In order to adjust the mirror, the angle between the tractor and the trailer must be calculated. For this to be accomplished, the distance between each of the transducers and the front of the trailer must be measured. The operation of the control circuit depicted in FIG. 12 is illustrated by the flow diagram of FIG. 4. Step 40 occurs when the driver activates the system.
At step 41 a first check is made to obtain correct orientation of the mirror. This is done by determining if the mirror queue or buffer memory (such as RAM 89 in FIG. 12) is empty of data regarding the mirror position. The data for this buffer is obtained from the feedback mechanism (potentiometer 28), indicating the actual position of the mirror. The mirror buffer or queue normally contains the last three measurements indicative of mirror position. Generally mirror position information is contained in a circular buffer containing three entries with no coefficients. In the preferred embodiment, the mirror position information is not filtered or otherwise averaged by standard statistical methods normally used in signal analysis. The mirror position is preferably obtained by using the latest measurements stored in the circular buffer. Normally the required or desired mirror angle is computed by adding an offset to the mirror home position (the required mirror position for a 0° angle between the tractor and the trailer). This offset is computed based upon filtered or averaged truck angle measurements.
At step 44 a determination is made if the mirror position is within predetermined tolerances, designated as Delta. Preferably, the value of Delta is ±0.75° of the required mirror angle. If the position of the mirror is not within the required tolerance of the desired position, a decision is made in the digital circuit 82 to instruct the mirror control circuit 84 to send an activating signal to motor 26 to move the mirror within the Delta tolerance. Instantaneous feedback from the encoder 28 will determine if the adjustment at step 45 has positioned the mirror within the desired Delta tolerance.
If the mirror queue is empty (step 41) or the mirror is within the Delta tolerance (step 44) or the mirror has been adjusted, a determination is made at step 46 if there is data in the measurement queue. Like the mirror queue, the measurement queue is maintained by a circular buffer that can be located in any number of different portions of the control circuit 81. Preferably, this buffer will contain the four most recent distance measurements provided by the output of the ultrasonic transducers of transducer pairs 5 that are configured for receiving reflected ultrasonic signals. If the measurement buffer is empty, the logic of the process returns to a check of the mirror position buffer at step 41.
If, on the other hand, there is data in the measurement queue, at step 47, the most recent measurement provided by the ultrasonic transducers is obtained from the measurement queue or buffer. At step 48, the current measurement is filtered or averaged using standard statistical techniques based upon the four entries in the measurement queue. In one variation of the preferred embodiment, the four measurements in the measurement queue are “weighted” with coefficients of, for example, 1,2,4 and 1, corresponding in order from the oldest to the newest measurement stored. However, such “weighting” is not necessary for the successful operation of the present invention and is merely an option that can be used to compensate for various environmental conditions. Once all of these values have been subjected to standard statistical methods, such as averaging, in order to filter the current measurement at step 48, a determination is made if a complete set of time measurements from the ultrasonic transducer pair 5 has been stored in memory (step 49). If not, the logic of the process goes back to step 41 to determine if the mirror position is still correct.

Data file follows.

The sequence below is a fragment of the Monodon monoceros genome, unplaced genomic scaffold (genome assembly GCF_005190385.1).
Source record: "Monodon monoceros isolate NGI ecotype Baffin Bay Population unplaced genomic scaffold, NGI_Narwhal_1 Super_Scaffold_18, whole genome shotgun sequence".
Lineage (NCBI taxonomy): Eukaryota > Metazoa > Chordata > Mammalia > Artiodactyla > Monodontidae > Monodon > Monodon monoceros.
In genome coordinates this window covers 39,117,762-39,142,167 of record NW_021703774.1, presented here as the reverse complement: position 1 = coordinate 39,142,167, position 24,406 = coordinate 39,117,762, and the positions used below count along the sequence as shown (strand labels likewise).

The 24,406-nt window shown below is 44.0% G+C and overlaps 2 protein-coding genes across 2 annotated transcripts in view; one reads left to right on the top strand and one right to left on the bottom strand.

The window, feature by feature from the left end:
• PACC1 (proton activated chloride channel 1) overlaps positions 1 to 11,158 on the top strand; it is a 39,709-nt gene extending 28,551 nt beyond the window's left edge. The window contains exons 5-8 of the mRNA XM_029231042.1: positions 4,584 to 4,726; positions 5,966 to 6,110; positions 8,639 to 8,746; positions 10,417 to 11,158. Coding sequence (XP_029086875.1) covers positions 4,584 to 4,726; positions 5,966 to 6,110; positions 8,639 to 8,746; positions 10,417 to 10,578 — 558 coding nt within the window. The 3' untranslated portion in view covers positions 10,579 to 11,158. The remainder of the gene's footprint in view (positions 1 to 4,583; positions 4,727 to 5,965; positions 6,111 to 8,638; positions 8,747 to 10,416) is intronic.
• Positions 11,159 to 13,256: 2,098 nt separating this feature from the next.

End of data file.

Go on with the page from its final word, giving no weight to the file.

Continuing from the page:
If, on the other hand, a complete set of measurements have been received, the truck angle is computed at step 49.1. Preferably, five distance measurements are obtained. These include a transmission from the passenger/transducer pair to produce receipt of an echo at the passenger side and center transducer pairs. Also included is the transmission from the center transducer pair to produce received echos on the center and driver/side transducer pairs. Finally, a transmission from the driver/side transducer pair produces a received echo signal on the driver/side transducer pair. It should be noted that while this sequence of transmissions and receptions is used as part of the preferred embodiment, it is not necessary for the proper operation for this sequence to be used. Rather, a number of different sequences between the transmitting transducers and the receiving transducers can be applied through the operation of the present invention.
This criss-cross measurement technique (receiving reflected signals from other transducer pairs) is used to overcome the problem of signal loss due to acoustical phase cancellation. Further, the additional combinations increase the chance of maintaining sufficient reflected or echo signal strength to produce a proper angle calculation.